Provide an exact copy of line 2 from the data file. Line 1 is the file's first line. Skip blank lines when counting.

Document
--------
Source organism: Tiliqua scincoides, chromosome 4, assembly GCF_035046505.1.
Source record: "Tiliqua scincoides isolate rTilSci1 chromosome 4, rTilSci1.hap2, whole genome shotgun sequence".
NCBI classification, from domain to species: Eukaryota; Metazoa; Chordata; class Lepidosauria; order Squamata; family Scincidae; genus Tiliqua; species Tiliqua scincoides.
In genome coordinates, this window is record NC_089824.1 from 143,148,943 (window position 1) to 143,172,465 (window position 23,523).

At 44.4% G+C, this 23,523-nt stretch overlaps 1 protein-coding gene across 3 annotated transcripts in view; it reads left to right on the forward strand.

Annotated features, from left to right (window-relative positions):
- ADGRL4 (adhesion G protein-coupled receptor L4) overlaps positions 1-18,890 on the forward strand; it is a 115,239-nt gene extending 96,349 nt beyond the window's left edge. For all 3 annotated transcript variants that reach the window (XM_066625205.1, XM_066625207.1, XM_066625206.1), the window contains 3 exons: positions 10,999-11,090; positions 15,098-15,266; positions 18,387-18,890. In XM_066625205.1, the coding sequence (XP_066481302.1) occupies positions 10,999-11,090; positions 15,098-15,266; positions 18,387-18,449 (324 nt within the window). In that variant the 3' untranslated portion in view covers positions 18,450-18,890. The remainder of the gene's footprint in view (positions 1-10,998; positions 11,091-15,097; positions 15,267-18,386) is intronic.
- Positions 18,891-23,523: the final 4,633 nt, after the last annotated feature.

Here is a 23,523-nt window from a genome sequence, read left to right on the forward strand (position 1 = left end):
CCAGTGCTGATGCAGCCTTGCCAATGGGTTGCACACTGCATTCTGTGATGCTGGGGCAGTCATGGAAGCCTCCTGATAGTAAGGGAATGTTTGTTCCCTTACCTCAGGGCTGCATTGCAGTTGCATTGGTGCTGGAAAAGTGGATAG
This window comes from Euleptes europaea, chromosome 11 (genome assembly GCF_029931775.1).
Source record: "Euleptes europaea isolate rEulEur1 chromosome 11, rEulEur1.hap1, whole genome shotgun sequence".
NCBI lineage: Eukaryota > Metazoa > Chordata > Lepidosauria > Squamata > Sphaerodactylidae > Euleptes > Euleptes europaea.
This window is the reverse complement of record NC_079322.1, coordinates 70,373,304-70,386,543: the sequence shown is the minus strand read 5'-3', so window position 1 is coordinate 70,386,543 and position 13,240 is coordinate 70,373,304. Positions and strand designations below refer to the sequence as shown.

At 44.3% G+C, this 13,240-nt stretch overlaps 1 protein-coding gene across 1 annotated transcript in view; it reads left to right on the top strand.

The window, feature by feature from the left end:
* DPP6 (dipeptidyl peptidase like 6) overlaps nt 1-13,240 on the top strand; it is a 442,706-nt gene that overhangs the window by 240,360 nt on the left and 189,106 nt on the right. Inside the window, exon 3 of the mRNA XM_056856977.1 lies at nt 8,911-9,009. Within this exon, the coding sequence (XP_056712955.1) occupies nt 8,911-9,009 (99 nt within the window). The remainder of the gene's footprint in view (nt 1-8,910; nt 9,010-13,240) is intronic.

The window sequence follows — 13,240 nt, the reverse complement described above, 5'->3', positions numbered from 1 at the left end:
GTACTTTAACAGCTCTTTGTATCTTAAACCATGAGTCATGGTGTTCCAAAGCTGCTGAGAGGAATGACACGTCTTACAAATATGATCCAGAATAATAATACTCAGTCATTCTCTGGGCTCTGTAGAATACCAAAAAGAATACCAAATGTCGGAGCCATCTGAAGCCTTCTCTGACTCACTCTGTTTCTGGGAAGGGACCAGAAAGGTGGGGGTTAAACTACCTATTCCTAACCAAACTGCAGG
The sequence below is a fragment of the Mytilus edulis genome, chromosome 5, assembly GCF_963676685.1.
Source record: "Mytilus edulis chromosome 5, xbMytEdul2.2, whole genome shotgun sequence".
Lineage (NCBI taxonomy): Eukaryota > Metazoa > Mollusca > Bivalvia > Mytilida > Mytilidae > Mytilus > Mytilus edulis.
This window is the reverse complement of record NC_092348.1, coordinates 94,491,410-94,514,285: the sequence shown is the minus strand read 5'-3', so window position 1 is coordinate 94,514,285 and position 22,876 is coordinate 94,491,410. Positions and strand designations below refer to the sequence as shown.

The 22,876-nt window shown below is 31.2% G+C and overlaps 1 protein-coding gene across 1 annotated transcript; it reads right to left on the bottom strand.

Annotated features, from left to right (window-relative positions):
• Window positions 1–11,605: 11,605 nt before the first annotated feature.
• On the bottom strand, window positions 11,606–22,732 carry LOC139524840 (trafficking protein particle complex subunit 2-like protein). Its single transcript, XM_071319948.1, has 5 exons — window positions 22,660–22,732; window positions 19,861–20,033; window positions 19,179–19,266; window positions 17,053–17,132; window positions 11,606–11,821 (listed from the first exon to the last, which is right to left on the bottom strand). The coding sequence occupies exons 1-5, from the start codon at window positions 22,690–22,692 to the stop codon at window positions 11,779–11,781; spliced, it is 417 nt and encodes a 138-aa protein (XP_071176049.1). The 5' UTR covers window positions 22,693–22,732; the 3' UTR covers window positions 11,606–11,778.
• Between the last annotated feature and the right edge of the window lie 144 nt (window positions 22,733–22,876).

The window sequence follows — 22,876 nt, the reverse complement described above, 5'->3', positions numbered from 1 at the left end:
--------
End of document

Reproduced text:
Source record: "Tiliqua scincoides isolate rTilSci1 chromosome 4, rTilSci1.hap2, whole genome shotgun sequence".